You want obsession? Obsessive, obsessive obsession? Sanguinary intimacy? Fabrice du Welz, Belgian director of 2004’s “Calvaire” goes blissfully bloodily bonkers with “Alléluia,” a lusciously lurid based-on-fact tale of a shy single mom, Gloria (Lola Dueñas) who falls in love with womanizer-cum-hustler Michel (Laurent Lucas). (It’s based on the 1949 history of “lonely hearts killers” Martha Beck and Raymond Fernandez, whose crimes have inspired other films, including Leonard Kastle’s blanch-and-white 1970 singularity, “The Honeymoon Killers” and Arturo Ripstein’s stodgier 1996 “Deep Crimson.”) The more Gloria learns about Michel’s perversity, which has its own substance, the more thrilled, the more fixated she becomes. Read the rest of this entry »
By Ray Pride
“Tangerine” is a brash, vivacious screwball comedy of West Hollywood street life, told in the course of several blocks across several hours as Christmas Eve moves from day to dusk to dark of night and ache of heart.
Sean Baker’s masterful, vividly gritty follow-up to 2012’s “Starlet,” shot entirely with iPhones, is also a bold, intimate challenge to mild-mannered contemporary notions of independent filmmaking. There are camera moves you’ve never seen before, but the characters are even more gratifying: The opening line, “Merry Christmas Eve, bitch!” is one of the raucous story’s politest bursts of frank language. Read the rest of this entry »
Wistful yet muscular late Ken Loach, “Jimmy’s Hall” tenderly massages the biography of Jimmy Gralton, an innate, indefatigable Irish rebel who was driven from his County Leitrim home during the Civil War, and again ten years later, when he returns in the spring of 1932. Jimmy’s sin in both instances, met with hate, hysteria and obstruction by the Church and police, was to erect a meeting place outside the tight societal strictures of the time, a place where poetry and dance and a dash of politics could be communicated. For this, he’s labeled a “communist,” and later, with his compatriots, “antichrists.” But the sense of community is rich, deftly sketched, defiantly progressive. The sense of landscape is gentle, and Loach’s eye is still avid for supple imagery. And even in a scene where Jimmy (Barry Ward) rallies his friends after they’ve taken back the home of a dispossessed family from a wretched landlord, and he speaks in spirited cadence about timeless idealism toward economic justice, the battle of labor versus big and bigger money, Loach and the great cinematographer Robbie Ryan (“Wuthering Heights,” “Red Road,” “Fish Tank,” “Ginger and Rosa”) position him in a calm frame, imploring in middle distance against a backdrop of a wood, of greenery waving gently, everlastingly, history rustling a timeless landscape. Read the rest of this entry »
By Ray Pride
Asif Kapadia’s enveloping, harrowing, even revelatory second documentary with a posthumous subject is a musical, a tragedy, and a major mash-note to the too-soon-gone talent of Amy Winehouse. “Amy” also portrays a woman who was not so much an addict as someone consumed by feelings, the need to express them, and by brutally intense sensations of love.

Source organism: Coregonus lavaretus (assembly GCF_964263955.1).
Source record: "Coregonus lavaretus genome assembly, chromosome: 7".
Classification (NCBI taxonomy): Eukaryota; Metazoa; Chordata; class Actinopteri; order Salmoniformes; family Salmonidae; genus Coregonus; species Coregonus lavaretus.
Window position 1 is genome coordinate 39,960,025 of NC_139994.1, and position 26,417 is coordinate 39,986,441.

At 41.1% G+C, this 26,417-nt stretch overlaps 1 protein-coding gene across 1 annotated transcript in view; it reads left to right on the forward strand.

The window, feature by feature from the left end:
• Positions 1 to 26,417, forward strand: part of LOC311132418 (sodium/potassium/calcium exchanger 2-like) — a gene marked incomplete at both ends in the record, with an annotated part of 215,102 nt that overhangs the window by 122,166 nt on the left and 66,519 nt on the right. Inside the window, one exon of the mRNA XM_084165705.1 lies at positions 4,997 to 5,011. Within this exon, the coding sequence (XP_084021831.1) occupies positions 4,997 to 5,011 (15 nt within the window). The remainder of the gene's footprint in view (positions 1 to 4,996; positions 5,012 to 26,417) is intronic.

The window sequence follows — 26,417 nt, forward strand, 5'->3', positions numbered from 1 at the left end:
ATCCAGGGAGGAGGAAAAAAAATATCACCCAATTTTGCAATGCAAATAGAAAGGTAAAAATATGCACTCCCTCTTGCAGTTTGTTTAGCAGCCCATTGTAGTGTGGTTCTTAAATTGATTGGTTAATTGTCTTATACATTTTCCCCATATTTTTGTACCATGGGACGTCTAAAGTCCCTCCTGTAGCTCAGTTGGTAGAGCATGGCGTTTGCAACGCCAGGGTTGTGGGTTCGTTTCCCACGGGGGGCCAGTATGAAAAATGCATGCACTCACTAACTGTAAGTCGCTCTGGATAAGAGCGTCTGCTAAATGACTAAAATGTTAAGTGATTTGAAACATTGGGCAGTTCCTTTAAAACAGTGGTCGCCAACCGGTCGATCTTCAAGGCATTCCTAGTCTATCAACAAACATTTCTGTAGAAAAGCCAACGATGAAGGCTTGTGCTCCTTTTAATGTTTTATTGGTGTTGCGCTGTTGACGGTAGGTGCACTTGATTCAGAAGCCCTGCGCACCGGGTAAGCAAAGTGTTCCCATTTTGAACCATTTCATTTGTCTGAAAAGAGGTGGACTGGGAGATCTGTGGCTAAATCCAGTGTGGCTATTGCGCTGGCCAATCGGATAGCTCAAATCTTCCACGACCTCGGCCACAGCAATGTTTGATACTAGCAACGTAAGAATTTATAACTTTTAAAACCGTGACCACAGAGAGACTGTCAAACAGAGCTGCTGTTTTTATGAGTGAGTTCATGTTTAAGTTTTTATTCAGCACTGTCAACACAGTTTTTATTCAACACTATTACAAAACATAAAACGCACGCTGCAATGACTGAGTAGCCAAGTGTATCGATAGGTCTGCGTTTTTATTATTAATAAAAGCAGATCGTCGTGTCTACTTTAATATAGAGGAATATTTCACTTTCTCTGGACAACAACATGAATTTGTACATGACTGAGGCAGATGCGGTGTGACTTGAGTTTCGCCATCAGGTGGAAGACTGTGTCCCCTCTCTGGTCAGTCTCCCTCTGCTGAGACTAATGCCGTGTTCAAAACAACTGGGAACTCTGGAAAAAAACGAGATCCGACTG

Kapadia chose not to shoot video of Winehouse’s friends and family and collaborators. “Previously, I’d made a film called ‘Senna,’ done in the same way,” Kapadia tells me on a Chicago visit. “So it’s like a development, a continuation of that style. The only interviews where I took a camera along, it’s only a couple, it’s people like Tony Bennett and [music producer] Mark Ronson. Everybody else, it was just audio. The intention was to never use the picture. Also, these people have never spoken before. Most of the friends and her first manager and the band members, ninety-five-percent of the people have never been interviewed, never sold a story, never written a book or been on TV. The process was quite long, and a quite painful process for them. It became almost a therapeutic process, just me in this room, a microphone on the table, just the two of us talking, turn the lights down. The worst thing in the world would have been to turn up with a camera crew. But it’s the first time they’ve spoken, you can hear the emotion in the voices.” Read the rest of this entry »
Eric Rohmer: where to begin? How about with an offhanded masterpiece, 1984’s “Full Moon in Paris,” the most elegant of the splendid miniatures that constitute his cycle of “Comedies and Proverbs” romantic comedies? Louise (Pascale Ogier) is the bright center of his tale, an artistic young woman working in a design firm who abandons an older lover for a sequence of flings and affairs that have consequence by virtue of their very inconsequence. The slender but electric Ogier is a natural screen presence, and she beguiles her men (and the audience) with her angular, even aquiline features, her quick smile, her 1980s hair piled high, large-lidded wide eyes taking it all in with gentle bemusement and modest befuddlement. Read the rest of this entry »